Intestinal ischemia is an abdominal emergency with a mortality rate >50%, leading to epithelial barrier loss and subsequent sepsis. Epithelial renewal and repair after injury depend on intestinal epithelial stem cells (ISC) that reside within the crypts of Lieberkühn. Two ISC populations critical to epithelial repair have been described: 1) active ISC (aISC; highly proliferative; leucine-rich-repeat-containing G protein-coupled receptor 5 positive, sex determining region Y-box 9 positive) and 2) reserve ISC [rISC; less proliferative; homeodomain only protein X (Hopx)+]. Yorkshire crossbred pigs (8-10 wk old) were subjected to 1-4 h of ischemia and 1 h of reperfusion or recovery by reversible mesenteric vascular occlusion. This study was designed to evaluate whether ISC-expressing biomarkers of aISCs or rISCs show differential resistance to ischemic injury and different contributions to the subsequent repair and regenerative responses. Our data demonstrate that, following 3-4 h ischemic injury, aISC undergo apoptosis, whereas rISC are preserved. Furthermore, these rISC are retained ex vivo in spheroids in which cell populations are enriched in the rISC biomarker Hopx. These cells appear to go on to provide a proliferative pool of cells during the recovery period. Taken together, these data indicate that Hopx+ cells are resistant to injury and are the likely source of epithelial renewal following prolonged ischemic injury. It is therefore possible that targeting reserve stem cells will lead to new therapies for patients with severe intestinal injury. NEW & NOTEWORTHY The population of reserve less-proliferative intestinal epithelial stem cells appears resistant to injury despite severe epithelial cell loss, including that of the active stem cell population, which results from prolonged mesenteric ischemia. These cells can change to an activated state and are likely indispensable to regenerative processes. Reserve stem cell targeted therapies may improve treatment and outcome of patients with ischemic disease.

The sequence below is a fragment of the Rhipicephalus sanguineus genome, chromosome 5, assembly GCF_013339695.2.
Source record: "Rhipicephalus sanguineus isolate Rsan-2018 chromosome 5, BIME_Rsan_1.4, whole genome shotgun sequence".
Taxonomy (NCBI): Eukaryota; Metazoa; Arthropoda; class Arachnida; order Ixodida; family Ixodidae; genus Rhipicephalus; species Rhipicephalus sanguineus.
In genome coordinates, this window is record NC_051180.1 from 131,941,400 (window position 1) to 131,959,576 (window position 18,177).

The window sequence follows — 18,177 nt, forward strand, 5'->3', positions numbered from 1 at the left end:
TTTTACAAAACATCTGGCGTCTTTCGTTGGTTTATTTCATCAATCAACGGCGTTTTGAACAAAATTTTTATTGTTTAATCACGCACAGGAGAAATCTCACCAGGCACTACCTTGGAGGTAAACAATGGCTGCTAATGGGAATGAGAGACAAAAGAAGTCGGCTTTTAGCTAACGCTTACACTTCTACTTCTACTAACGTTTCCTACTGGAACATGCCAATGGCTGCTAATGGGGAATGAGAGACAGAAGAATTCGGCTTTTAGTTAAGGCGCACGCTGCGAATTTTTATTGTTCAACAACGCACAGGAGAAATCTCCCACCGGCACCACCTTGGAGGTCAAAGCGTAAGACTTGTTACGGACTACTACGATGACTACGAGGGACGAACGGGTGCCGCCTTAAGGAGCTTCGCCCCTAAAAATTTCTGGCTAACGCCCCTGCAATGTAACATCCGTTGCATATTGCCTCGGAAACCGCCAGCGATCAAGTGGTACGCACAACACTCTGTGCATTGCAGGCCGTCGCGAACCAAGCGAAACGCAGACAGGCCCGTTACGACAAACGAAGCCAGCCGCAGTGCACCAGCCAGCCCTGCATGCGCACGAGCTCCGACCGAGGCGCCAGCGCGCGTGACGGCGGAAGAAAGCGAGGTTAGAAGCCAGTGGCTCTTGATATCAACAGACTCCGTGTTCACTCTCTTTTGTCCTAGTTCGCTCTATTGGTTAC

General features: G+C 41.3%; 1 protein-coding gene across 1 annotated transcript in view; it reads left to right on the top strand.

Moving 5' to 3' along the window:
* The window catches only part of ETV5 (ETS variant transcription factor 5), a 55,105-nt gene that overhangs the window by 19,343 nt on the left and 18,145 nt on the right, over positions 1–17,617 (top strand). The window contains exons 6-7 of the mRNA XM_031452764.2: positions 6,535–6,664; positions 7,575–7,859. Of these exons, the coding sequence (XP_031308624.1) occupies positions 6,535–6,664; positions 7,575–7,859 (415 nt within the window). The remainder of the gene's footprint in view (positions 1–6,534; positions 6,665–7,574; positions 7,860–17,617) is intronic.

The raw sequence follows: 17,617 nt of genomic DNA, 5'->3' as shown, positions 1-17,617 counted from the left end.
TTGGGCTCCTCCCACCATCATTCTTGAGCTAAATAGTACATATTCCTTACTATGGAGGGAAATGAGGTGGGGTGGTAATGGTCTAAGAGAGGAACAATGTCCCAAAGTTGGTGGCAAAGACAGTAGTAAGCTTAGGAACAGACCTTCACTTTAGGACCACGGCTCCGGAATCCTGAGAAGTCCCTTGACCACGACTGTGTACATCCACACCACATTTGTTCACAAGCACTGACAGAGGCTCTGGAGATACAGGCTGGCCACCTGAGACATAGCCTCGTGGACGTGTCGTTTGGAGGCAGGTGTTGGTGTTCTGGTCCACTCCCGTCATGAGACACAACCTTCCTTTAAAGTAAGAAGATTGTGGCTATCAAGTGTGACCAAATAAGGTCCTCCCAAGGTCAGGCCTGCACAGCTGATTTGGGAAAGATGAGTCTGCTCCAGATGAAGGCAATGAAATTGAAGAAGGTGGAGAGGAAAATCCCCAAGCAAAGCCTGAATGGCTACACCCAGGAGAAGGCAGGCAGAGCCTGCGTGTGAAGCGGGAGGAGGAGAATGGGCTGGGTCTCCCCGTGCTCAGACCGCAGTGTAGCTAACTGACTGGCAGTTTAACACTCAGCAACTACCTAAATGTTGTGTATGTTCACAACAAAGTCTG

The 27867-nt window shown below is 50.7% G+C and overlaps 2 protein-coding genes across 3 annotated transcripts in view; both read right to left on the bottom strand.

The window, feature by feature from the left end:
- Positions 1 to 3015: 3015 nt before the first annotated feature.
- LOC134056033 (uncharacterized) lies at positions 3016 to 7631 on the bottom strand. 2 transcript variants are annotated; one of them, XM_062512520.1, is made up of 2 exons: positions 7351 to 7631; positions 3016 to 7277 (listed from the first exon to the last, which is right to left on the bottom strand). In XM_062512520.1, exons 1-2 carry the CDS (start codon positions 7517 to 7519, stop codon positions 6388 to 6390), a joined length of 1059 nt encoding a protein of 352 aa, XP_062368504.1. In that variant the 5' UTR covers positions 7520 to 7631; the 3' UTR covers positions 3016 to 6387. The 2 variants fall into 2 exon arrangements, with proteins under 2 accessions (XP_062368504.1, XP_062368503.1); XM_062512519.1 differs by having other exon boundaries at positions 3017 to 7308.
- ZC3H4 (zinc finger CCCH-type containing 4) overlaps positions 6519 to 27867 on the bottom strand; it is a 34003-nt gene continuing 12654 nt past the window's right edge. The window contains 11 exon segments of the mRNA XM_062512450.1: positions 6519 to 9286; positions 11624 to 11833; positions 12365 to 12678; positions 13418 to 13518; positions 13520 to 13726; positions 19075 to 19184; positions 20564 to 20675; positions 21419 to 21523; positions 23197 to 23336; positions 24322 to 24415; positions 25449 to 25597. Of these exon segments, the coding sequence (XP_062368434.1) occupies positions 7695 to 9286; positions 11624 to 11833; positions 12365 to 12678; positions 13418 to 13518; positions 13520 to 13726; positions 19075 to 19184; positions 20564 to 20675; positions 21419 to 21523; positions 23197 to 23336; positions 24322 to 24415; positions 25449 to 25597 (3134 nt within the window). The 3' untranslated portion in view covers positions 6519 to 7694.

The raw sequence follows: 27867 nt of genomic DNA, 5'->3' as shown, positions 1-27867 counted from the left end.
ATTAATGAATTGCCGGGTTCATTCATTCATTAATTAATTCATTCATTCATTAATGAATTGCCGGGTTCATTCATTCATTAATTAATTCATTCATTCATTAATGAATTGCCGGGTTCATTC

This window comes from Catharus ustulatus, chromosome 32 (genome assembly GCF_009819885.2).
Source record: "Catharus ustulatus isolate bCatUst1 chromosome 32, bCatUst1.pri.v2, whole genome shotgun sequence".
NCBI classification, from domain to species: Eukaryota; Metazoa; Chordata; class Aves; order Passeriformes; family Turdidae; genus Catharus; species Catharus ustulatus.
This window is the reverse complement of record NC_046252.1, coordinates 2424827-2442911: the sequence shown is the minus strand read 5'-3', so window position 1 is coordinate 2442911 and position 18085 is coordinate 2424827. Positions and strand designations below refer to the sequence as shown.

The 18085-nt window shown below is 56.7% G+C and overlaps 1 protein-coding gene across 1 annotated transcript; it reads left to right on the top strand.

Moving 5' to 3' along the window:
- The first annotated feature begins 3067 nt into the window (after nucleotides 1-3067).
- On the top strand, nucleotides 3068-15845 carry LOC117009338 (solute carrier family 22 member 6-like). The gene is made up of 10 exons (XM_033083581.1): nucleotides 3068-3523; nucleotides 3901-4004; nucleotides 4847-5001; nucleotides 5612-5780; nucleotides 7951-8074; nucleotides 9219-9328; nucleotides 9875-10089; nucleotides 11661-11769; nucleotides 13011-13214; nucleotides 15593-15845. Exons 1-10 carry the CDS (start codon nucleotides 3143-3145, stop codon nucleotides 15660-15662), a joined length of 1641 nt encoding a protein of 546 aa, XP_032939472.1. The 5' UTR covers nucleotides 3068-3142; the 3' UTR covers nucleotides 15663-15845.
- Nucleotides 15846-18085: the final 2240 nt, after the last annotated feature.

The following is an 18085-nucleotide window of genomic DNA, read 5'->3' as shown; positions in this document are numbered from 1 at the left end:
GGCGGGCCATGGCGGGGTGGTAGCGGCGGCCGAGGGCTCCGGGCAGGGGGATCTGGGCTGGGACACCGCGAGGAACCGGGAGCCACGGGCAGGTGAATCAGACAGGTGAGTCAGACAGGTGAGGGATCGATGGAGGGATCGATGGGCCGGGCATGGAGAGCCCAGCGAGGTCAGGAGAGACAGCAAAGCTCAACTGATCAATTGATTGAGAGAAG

Keywords: intestine; ischemia reperfusion injury; large animal model; reserve stem cells; stem cell.